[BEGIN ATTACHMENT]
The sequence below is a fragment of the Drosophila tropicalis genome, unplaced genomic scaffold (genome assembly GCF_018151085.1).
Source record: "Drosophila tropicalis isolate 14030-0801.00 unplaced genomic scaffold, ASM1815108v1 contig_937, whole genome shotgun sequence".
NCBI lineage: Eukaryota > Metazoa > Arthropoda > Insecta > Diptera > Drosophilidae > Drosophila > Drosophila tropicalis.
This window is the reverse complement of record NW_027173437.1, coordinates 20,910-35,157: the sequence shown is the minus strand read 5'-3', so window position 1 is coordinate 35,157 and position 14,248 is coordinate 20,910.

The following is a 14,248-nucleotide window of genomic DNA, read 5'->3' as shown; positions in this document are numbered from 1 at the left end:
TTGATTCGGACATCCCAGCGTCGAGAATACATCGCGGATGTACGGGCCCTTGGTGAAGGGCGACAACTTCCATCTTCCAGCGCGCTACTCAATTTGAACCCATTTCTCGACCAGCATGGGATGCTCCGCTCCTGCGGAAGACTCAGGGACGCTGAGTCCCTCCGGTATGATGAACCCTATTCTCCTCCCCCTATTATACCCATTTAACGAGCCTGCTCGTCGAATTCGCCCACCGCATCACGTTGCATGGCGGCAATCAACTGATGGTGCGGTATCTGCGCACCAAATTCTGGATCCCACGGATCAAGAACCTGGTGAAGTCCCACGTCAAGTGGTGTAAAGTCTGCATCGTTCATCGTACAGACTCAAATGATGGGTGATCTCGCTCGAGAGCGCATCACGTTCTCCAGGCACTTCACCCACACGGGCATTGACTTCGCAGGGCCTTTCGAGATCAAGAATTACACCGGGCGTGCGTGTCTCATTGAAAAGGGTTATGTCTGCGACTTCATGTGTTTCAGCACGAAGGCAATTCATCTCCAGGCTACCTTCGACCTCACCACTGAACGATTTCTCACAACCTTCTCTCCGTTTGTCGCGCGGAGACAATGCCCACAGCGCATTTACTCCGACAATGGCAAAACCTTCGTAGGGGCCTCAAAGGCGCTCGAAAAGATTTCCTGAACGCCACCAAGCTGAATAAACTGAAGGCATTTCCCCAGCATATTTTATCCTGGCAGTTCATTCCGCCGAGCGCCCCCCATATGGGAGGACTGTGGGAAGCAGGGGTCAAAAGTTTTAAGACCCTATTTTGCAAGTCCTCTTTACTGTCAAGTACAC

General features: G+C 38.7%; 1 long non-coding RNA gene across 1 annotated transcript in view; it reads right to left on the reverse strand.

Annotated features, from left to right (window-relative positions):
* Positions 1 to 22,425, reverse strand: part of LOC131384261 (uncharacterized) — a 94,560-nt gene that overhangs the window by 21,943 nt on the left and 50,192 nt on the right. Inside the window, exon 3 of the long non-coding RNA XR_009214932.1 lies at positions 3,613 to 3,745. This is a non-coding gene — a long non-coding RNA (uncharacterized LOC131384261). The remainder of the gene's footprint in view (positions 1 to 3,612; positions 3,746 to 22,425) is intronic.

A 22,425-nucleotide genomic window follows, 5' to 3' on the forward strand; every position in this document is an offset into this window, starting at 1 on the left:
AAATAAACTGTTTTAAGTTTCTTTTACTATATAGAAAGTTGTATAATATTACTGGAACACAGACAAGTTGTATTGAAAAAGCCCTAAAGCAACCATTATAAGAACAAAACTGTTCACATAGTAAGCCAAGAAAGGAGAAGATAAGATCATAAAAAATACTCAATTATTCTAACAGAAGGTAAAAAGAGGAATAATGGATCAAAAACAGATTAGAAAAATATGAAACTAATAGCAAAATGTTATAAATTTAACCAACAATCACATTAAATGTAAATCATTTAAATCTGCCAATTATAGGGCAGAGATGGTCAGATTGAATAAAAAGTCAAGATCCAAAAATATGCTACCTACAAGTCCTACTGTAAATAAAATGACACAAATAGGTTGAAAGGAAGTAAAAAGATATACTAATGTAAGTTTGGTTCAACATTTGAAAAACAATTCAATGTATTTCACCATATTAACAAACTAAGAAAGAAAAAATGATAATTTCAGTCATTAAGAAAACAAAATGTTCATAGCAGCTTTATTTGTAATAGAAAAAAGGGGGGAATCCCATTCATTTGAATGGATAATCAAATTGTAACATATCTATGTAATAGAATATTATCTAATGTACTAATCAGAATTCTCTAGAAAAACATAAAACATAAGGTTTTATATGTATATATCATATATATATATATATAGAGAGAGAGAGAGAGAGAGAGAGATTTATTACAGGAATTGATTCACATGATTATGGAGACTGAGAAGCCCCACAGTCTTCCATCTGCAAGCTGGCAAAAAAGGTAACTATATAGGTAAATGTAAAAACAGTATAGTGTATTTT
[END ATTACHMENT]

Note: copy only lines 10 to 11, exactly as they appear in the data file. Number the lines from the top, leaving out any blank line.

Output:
A 22,425-nucleotide genomic window follows, 5' to 3' on the forward strand; every position in this document is an offset into this window, starting at 1 on the left:
AAATAAACTGTTTTAAGTTTCTTTTACTATATAGAAAGTTGTATAATATTACTGGAACACAGACAAGTTGTATTGAAAAAGCCCTAAAGCAACCATTATAAGAACAAAACTGTTCACATAGTAAGCCAAGAAAGGAGAAGATAAGATCATAAAAAATACTCAATTATTCTAACAGAAGGTAAAAAGAGGAATAATGGATCAAAAACAGATTAGAAAAATATGAAACTAATAGCAAAATGTTATAAATTTAACCAACAATCACATTAAATGTAAATCATTTAAATCTGCCAATTATAGGGCAGAGATGGTCAGATTGAATAAAAAGTCAAGATCCAAAAATATGCTACCTACAAGTCCTACTGTAAATAAAATGACACAAATAGGTTGAAAGGAAGTAAAAAGATATACTAATGTAAGTTTGGTTCAACATTTGAAAAACAATTCAATGTATTTCACCATATTAACAAACTAAGAAAGAAAAAATGATAATTTCAGTCATTAAGAAAACAAAATGTTCATAGCAGCTTTATTTGTAATAGAAAAAAGGGGGGAATCCCATTCATTTGAATGGATAATCAAATTGTAACATATCTATGTAATAGAATATTATCTAATGTACTAATCAGAATTCTCTAGAAAAACATAAAACATAAGGTTTTATATGTATATATCATATATATATATATATAGAGAGAGAGAGAGAGAGAGAGAGATTTATTACAGGAATTGATTCACATGATTATGGAGACTGAGAAGCCCCACAGTCTTCCATCTGCAAGCTGGCAAAAAAGGTAACTATATAGGTAAATGTAAAAACAGTATAGTGTATTTT